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Knights of Labor

Union Pacific Railroad Strike

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Union Pacific Railroad Strikes

The Knights of Labor became public after the successful railraod strikes in 1881. The Knights of Lavor won an unplanned strike against Jay Gould's Union Pacific Railroad, forcing it to cancel a 10% wage cut. Not even three months later the railroad workers tied up the line again and halted another wage reduction. (2)

T.V. Powderly was still against strikes, but the rank and file were joining the picket lines. The railroad continued to attempt a 10% wage cut, but was quickly shot down by the Knights of Labor strikes. Five months later, the Union Pacific Wabash line started to fire men active in the Knights' local assemblies. The Knights ordered all its members on Gould's railroads to refuse to repair or handle the rolling stock of his Wabash line. Jay Gould bragged that he could hire one half the working class to kill the other half. This statement was untrue because Gould caved in at the treat because he could not afford a stoppage on 20,000 miles of his rails(2)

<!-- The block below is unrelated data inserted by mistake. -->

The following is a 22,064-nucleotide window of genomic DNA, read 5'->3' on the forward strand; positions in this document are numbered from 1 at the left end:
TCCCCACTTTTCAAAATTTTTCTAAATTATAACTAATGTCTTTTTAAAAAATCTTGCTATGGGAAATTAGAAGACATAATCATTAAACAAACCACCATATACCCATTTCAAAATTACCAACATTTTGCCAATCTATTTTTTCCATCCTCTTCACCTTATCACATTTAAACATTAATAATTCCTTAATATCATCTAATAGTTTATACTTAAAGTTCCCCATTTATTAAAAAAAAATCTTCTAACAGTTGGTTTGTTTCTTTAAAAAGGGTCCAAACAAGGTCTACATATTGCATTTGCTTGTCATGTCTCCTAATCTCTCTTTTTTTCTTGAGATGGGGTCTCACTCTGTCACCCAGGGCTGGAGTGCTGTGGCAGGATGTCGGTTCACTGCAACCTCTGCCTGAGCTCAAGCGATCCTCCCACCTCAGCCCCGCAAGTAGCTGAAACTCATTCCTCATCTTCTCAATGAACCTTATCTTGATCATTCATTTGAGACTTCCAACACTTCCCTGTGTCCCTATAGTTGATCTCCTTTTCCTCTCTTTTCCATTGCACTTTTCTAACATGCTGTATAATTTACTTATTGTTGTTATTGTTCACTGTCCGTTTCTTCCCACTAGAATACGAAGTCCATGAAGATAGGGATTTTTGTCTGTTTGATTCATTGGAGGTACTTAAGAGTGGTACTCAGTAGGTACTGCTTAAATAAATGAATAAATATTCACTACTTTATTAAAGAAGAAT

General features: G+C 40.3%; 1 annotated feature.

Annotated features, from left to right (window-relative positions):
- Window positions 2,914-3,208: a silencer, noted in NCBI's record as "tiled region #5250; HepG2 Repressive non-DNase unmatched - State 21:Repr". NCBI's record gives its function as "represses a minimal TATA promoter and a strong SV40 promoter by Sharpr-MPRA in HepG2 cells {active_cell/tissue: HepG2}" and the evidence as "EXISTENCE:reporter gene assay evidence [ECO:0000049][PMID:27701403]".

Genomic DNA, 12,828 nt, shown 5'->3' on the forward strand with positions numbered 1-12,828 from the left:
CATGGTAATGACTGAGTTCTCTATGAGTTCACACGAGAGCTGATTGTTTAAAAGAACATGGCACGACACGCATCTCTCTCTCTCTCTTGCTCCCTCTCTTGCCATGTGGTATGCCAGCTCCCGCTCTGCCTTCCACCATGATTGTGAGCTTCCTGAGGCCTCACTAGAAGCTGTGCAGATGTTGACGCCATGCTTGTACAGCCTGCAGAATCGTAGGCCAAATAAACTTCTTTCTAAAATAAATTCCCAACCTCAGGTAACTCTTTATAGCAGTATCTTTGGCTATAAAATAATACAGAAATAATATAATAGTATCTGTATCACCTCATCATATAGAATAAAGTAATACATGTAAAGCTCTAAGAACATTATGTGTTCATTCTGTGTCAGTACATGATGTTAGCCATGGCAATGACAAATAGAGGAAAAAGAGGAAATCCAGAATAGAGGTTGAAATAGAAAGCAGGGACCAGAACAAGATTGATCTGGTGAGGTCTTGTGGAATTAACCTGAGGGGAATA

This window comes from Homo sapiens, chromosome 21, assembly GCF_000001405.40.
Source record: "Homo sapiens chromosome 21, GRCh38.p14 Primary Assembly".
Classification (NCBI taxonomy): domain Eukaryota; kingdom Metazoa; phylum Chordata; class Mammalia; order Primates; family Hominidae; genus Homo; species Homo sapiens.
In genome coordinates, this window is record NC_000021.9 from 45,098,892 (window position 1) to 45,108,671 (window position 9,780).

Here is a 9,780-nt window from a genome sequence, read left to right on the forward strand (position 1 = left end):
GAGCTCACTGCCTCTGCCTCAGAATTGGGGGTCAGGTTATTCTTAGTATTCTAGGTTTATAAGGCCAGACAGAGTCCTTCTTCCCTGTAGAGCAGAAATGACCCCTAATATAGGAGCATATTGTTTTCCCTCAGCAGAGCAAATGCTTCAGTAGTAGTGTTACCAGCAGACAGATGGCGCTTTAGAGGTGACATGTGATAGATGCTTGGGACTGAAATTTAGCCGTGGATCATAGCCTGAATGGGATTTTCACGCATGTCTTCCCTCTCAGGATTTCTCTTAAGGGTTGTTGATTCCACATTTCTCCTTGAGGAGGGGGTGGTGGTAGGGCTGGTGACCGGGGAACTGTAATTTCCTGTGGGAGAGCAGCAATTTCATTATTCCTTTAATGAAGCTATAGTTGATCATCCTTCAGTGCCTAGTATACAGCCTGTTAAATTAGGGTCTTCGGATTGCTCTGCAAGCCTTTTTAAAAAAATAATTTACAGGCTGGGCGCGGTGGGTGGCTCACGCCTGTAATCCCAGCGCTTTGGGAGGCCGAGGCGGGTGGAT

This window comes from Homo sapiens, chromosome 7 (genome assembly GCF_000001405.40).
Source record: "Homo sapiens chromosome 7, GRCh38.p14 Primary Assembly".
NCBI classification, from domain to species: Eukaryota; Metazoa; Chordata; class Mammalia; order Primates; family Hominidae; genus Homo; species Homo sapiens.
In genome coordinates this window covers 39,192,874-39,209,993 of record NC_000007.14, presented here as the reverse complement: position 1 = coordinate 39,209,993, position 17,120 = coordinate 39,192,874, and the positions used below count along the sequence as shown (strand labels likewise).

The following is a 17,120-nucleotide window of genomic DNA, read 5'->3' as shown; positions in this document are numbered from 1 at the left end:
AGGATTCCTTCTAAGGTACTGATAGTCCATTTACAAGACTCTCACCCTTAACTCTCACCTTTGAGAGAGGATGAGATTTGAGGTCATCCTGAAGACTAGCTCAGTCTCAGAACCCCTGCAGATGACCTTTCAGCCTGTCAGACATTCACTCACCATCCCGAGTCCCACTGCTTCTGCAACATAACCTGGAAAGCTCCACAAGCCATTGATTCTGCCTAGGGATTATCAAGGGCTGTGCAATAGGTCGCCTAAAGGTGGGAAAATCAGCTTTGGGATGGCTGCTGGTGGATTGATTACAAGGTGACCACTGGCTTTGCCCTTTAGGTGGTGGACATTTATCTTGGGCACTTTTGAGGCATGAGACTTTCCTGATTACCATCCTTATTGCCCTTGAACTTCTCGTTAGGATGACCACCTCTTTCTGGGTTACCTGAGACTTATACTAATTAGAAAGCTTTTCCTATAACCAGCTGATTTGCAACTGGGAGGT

This was victory for the Knights of Labor making them the leaders of the labor movement. After this successful strike against Union Pacific there was a rush to join the order. From 100,000 members in mid-1885, the Knights leaped to 700,000 a year later. (2)

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